Got a hankering for fried chicken? You’d do well to make a beeline to the fast-casual Hill Country Chicken. My husband did — twice. That’s how tasty the fried chicken is here, which you can order by the piece ($1.50 to $5.50).

Don’t forget to get a buttermilk biscuit ($1), a drop version that tastes oh-so buttery.

Katz’s Deli

You know it as the setting for a particularly immortal scene between Meg Ryan and Billy Crystal from “When Sally Met Harry.”

And for being the house of pastrami.

When you order your sandwich ($15.75) at the counter at Katz’s, the guy making it will slice off a sliver of pastrami to let you try it first to make sure it’s to your liking. How could it not be? Thickly cut, tender and bursting with juice, it’s a rarity today — a hand-cut pastrami sandwich made to your specifications.

It comes with a plate of big, fat pickles you won’t be able to keep your hands off of.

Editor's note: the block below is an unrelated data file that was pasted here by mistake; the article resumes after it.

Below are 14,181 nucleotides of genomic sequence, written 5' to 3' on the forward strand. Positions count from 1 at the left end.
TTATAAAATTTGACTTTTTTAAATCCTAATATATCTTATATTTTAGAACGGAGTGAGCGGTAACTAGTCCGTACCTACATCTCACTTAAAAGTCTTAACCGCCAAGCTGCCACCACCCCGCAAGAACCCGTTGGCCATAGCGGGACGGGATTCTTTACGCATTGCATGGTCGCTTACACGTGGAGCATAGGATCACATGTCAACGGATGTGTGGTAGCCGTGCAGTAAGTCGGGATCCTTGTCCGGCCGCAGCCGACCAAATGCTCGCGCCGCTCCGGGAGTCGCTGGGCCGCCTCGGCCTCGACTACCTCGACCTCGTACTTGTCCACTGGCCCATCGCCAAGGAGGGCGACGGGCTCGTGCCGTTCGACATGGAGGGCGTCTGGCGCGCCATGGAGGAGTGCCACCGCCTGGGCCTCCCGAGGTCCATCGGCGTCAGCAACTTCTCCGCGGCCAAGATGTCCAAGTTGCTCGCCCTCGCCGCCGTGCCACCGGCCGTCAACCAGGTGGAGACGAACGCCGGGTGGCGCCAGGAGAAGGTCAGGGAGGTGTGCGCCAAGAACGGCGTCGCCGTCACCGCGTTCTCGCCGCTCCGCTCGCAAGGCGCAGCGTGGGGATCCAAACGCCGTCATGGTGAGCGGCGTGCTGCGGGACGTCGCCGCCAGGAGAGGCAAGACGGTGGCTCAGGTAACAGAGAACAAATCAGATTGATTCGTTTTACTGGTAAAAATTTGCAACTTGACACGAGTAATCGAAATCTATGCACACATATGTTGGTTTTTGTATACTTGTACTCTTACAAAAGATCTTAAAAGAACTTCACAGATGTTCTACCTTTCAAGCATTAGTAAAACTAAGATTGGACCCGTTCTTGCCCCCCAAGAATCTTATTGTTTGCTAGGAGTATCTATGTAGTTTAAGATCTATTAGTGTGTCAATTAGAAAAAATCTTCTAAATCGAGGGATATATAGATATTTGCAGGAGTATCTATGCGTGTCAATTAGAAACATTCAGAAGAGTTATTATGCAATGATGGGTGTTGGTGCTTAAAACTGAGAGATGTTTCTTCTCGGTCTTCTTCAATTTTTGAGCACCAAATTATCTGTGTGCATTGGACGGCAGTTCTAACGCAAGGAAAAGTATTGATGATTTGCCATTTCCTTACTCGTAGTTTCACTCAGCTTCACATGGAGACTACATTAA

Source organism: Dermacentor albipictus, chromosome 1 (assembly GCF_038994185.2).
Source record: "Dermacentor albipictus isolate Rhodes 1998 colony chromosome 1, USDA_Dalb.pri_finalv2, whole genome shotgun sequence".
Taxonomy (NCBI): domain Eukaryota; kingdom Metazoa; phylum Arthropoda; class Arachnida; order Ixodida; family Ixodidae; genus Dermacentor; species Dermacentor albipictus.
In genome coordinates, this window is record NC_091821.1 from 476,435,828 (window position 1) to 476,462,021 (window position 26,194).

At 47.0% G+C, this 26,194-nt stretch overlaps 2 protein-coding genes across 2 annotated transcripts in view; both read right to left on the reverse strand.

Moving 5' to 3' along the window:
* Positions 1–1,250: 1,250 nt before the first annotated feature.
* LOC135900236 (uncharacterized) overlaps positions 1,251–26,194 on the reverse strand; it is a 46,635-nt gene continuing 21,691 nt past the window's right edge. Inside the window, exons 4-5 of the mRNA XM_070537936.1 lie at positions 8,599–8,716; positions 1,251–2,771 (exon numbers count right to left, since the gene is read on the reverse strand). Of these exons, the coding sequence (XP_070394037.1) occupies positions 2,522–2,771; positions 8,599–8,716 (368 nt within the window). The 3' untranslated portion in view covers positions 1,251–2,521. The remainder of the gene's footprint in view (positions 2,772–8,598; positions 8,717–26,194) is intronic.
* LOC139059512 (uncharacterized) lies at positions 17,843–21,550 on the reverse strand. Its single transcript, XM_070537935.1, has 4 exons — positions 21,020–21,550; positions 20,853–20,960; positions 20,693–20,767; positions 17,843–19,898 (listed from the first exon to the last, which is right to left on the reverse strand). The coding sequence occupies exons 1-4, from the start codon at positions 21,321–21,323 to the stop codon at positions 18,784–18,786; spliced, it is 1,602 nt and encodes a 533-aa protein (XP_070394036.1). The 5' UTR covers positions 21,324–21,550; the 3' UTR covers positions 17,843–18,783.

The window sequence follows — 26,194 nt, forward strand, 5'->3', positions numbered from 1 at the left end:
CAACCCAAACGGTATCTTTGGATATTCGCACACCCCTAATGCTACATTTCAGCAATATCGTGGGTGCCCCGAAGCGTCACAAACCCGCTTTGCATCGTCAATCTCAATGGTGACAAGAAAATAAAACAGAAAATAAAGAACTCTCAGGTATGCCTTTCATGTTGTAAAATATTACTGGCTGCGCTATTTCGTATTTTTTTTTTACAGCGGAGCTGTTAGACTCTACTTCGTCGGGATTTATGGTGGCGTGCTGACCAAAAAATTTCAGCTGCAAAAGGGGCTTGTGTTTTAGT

Empellon Cocina

How does a former pastry chef for Wd-50 in Manhattan and Alinea in Chicago wind up making Mexican food?

Alex Stupak has done just that at Empellon Cocina in the East Village — and exceedingly well.

We’re talking made-to-order guacamole with the inspired touch of pistachios. Served with house-made masa crisps, it will spoil you for any other guac ever again.

Don’t pass up the juicy rabbit with shiitake-poblano stuffing, either.

Le Bernardin

Our one big splurge meal.

For my (early) birthday celebration.

Le Bernardin’s chef’s tasting menu ($190 per person) is all that you imagine and more. Highlights included the most exquisite, tender octopus I’ve ever eaten; plus Wagyu tartare crowned with Osetra caviar; and a riff on Japanese chawanmushi with quivering yuzu custard, more seafood and a smoked bonito broth I wanted to splurp up even while dressed in a form-fitting black cocktail dress.

The hubby put the kibosh on photos, telling me to just to sit back and enjoy.

I did, too, particularly when the dashing Chef Eric Ripert came by the table to chat.

What more could a gal want for her birthday than that?

More: Scrumptious Snapshots from New York, Part II

Plus: My Q&A with Eric Ripert